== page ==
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Photo: Roland Weihrauch/picture alliance via Getty Images

The U.S. Food and Drug Administration on Monday temporarily relaxed certain policy guidelines that could allow manufacturers to produce more ventilators.

Why it matters: Automakers, parts suppliers and other industrial companies have offered to lend their manufacturing expertise in a wartime-like mobilization to combat the global pandemic. But without some easing of the FDA's strict validation process for medical devices, it can't happen.

What's new: The FDA issued new temporary guidelines that would give ventilator manufacturers more flexibility in the design of the machines, the materials used and manufacturing processes to clear existing bottlenecks.

  • They could, potentially, purchase a different type of motor from an alternate supplier, or use different types of plastic in the ventilator tubes, for example.
  • "We believe this approach will help manufacturers that want to add production lines or manufacture at alternative sites which may have different manufacturing equipment to increase manufacturing capacity," the FDA said.

President Trump caused confusion Sunday when he tweeted: "Ford, General Motors and Tesla are being given the go ahead to make ventilators and other metal products, FAST!"

Reality check: Carmakers are starting from a standstill, trying to learn about ventilators, who makes them, what their capacity issues are, and how the auto industry can help.

  • There is no federal orchestration of the process, so companies are leveraging their own networks for information.
  • Nor is it clear if automakers, whose own businesses are reeling from virus-related shutdowns, will be paid, and by whom.

The most likely scenario: Companies like GM and Ford could use their global scale to lean on suppliers, including raw materials suppliers, to speed delivery of components to ventilator manufacturers.

  • They could also share high-volume production techniques to maximize output.
  • Car factories switching to ventilator manufacturing is a long shot, but it could happen down the road.

The big question: Can any of this happen quickly enough to make a difference?

  • Gov. Andrew Cuomo has said New York is days away from running out of ventilators and other medical supplies.
  • Honeywell, which already makes N95 masks, said Sunday it could take 30 days to start up a new production facility in Rhode Island.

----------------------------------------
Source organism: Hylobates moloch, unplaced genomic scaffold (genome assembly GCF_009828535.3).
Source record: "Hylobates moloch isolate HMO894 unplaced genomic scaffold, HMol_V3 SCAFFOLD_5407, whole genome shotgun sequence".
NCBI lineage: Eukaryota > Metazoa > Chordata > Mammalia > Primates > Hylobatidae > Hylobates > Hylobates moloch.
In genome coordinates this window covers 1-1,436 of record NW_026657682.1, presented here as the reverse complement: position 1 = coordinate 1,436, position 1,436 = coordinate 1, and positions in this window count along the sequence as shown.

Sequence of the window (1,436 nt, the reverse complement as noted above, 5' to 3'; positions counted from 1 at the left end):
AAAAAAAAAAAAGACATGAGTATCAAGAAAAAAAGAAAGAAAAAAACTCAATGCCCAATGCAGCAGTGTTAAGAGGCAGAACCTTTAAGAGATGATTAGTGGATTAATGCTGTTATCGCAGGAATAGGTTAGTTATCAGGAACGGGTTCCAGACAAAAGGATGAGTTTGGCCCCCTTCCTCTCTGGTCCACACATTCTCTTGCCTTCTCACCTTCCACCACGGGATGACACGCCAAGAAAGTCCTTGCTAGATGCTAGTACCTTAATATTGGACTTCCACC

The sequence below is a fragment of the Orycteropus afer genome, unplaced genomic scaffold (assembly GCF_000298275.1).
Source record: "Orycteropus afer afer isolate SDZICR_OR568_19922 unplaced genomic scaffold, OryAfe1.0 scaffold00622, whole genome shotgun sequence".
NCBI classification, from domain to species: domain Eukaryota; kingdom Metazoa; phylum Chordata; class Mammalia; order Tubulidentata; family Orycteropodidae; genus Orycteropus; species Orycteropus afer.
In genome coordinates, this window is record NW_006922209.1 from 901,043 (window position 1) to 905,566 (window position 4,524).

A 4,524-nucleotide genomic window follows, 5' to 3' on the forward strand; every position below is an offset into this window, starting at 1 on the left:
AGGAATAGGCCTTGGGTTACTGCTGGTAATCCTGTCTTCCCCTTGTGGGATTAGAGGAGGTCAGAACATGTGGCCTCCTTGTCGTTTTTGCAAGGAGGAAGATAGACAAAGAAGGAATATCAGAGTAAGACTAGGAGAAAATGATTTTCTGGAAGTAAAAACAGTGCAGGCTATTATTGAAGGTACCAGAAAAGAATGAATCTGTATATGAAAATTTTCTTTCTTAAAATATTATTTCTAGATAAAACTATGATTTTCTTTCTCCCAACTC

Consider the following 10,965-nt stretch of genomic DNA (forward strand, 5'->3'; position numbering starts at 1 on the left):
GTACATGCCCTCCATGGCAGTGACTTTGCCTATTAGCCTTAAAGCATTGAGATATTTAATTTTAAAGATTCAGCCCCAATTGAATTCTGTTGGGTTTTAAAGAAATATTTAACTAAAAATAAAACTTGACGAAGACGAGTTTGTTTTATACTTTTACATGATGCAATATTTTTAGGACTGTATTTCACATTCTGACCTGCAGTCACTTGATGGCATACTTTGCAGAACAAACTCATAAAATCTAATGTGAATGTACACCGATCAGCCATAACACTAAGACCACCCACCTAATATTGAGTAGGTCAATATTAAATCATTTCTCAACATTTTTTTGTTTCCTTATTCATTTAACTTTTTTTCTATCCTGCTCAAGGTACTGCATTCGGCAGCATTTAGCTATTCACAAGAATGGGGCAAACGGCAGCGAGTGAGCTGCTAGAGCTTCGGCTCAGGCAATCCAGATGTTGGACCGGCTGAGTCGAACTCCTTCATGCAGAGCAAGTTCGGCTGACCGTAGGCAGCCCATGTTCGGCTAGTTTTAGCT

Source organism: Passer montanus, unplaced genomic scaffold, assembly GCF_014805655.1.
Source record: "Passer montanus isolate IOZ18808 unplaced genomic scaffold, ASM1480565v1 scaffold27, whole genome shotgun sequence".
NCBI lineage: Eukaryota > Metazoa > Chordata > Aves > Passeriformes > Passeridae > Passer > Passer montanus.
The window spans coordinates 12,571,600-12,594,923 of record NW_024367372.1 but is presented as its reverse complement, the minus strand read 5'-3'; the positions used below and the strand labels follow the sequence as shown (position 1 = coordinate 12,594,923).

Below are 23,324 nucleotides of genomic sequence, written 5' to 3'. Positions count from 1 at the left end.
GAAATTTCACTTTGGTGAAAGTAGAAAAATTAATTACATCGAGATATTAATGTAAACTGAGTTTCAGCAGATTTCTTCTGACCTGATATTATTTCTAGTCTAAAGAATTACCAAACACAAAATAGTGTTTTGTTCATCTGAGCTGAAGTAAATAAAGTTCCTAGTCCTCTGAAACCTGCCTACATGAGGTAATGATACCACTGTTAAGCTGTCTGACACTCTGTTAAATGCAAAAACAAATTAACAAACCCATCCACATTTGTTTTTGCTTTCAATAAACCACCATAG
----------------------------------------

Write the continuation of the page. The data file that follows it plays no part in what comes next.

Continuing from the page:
The bottom line: There's a desperate need for medical equipment, and it's not clear how manufacturers will be able to meet the need.

Go deeper

Blockbuster Supreme Court day

Photo: Drew Angerer/Getty Images

The Supreme Court will give conservatives a lot of what they want — but not quite everything.

Driving the news: It voted 9-0 to carve out religious objections to same-sex marriage, saying foster-care agencies have a First Amendment right to turn away same-sex couples. But it also voted 7-2 to preserve the Affordable Care Act, saying Republican attorneys general did not have the legal standing to bring their lawsuit.

Biden signs bill making Juneteenth a federal holiday

President Biden and Vice President Harris with members of Congress after the signing in the White House on June 17. Photo: Jim Watson/AFP via Getty Images

"Great nations don't ignore their most painful moments," President Biden said before signing legislation Thursday that establishes Juneteenth as a federal holiday, just two days before the occasion.

Why it matters: The holiday, which will be known as Juneteenth National Independence Day, is now the 11th annual federal holiday and the first one established since the creation of Martin Luther King Jr. Day in 1983.

Dan Primack, author of Pro Rata
58 mins ago - Podcasts

House antitrust chair discusses the bills to bust up Big Tech

House lawmakers last week introduced a series of five bipartisan bills designed to curb the power of Big Tech, targeting Apple, Amazon, Facebook and Google in all but name.

Axios Re:Cap speaks with Rep. David Cicilline (D-R.I.), chair of the House antitrust committee and a sponsor on most of the bills, to learn how he plans to get these measures over the finish line. The congressman from Rhode Island also faces a slate of other priorities and in the wake of a spending package to bolster the U.S. tech sector’s ability to compete with China.